Before the second round was a minute old, McGregor was on his back again, and Mendes kept him there for nearly the entirety of the session, resuming his parade of elbows. But Mendes had taken this fight on just 11 days notice, and that, combined with some well-placed body kicks by McGregor back in the first, had Mendes feeling depleted. So rather than being satisfied with his steady assault from on top, Mendes decided he needed to end the fight. Just as the round entered its final minute, he passed guard and went for a guillotine choke. He didn’t get it. That was the escape route McGregor needed.
When “The Notorious” rose off the canvas, so did the energy in the arena. And when McGregor connected on the button with the left hand that dropped Mendes, just before referee Herb Dean jumped in at 4:57 of the second, the crowd exploded. So did the sport itself.
This was to be a momentous night for the UFC no matter what. The company was unveiling its new Reebok fighter gear and apparel. The whole production was given a slicker presentation, from revamped graphics on the pay-per-view telecast to colorful video being projected right onto the octagon canvas between bouts. It all added up to a professional look that might very well attract a wider audience to the sport, although there always will be limits to that, given the brutal nature of this game.
Ultimately, it’s always about the fights. And while this truly was “The Conor McGregor Show,” the supporting actors played significant roles in making the night special. The co-main event was a classic, with Robbie Lawler entering the final round needing a finish in order to retain his welterweight title … and getting it, with gusto, putting Rory MacDonald down with a hard left to the bloodied Canadian’s already broken nose. The other three main-card dramas also produced stirring finishes, two of them flying knee knockouts. And before all of that went down, we got to witness some delectable Matt Brown violence.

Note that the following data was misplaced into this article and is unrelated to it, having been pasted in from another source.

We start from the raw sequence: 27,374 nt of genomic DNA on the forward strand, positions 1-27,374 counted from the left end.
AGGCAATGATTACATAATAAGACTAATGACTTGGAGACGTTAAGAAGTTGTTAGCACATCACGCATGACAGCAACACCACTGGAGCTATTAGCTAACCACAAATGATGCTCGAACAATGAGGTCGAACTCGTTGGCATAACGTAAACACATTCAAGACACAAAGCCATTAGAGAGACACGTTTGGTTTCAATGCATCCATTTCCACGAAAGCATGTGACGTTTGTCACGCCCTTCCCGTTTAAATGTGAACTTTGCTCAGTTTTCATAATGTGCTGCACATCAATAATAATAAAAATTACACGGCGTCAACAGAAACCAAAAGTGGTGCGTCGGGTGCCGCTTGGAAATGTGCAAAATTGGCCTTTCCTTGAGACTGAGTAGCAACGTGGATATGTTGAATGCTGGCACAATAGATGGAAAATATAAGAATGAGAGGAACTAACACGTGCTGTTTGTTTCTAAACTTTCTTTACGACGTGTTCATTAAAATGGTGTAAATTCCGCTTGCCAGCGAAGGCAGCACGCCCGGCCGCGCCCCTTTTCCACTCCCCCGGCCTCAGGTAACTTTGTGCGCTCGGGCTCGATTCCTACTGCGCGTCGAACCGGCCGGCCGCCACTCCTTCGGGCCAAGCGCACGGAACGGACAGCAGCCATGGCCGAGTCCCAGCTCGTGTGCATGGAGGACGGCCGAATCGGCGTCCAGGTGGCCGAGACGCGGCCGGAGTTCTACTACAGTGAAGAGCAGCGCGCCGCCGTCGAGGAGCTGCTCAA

What a night for the UFC to present the greatest event in its history.
And the best is yet to come. Now that McGregor has proven himself against a Top-3 contender who also happens to be the featherweight division’s most potent wrestler, there should be no hesitation for fans and pundits in situating him among the elite. His scuttled showdown with Aldo already was going to be a big deal. When it’s rescheduled—CEO Lorenzo Fertitta told ESPN that McGregor and Aldo probably will meet Jan. 2 in Vegas—it will be the biggest fight in UFC history.
Georges St-Pierre was a star when he walked away from the sport last year. Anderson Silva had grown into that status, but now his big fight is to clear his name in the face of a failed drug test. Brock Lesnar was immense in every way, until unafraid heavies began chopping him down to size. Jon Jones has seen his star fizzle and crash to earth, right square in a courtroom.
All that’s left in the starry UFC sky is Ronda Rousey. She has crossed over to the mainstream in ways even McGregor has yet to do, although Stallone soon will decide the Irishman is irreplaceable for his next Hollywood project, I’m sure, and come calling. But here’s the one thing McGregor has that Rousey doesn’t: something to push against. Rousey headlines the UFC’s next PPV, on Aug. 1, against an opponent, Bethe Corriea, who is unbeaten but largely unproven. It’s mismatch—Rousey’s a 15–1 favorite—but who else is out there for her? Unless the monstrous Cris “Cyborg” Justino can cut to 135 pounds or the UFC reverses course and agrees to a catchweight fight, there’s nothing enticing on the horizon for Rousey.
Contrast that dearth of competition to what lays in wait for McGregor. There’s Aldo, of course, and if McGregor can do the unthinkable and beat Aldo to trade in his faux belt into the real thing, his reward might be a tussle with Edgar. The former lightweight champ has relentless wrestling chops, like Mendes, but is far quicker and smoother on his feet than Mendes. If McGregor can handle that, maybe he would then move on to Edgar's old stomping grounds at 155 pounds.
For both McGregor and the UFC, an abundance of opportunity awaits.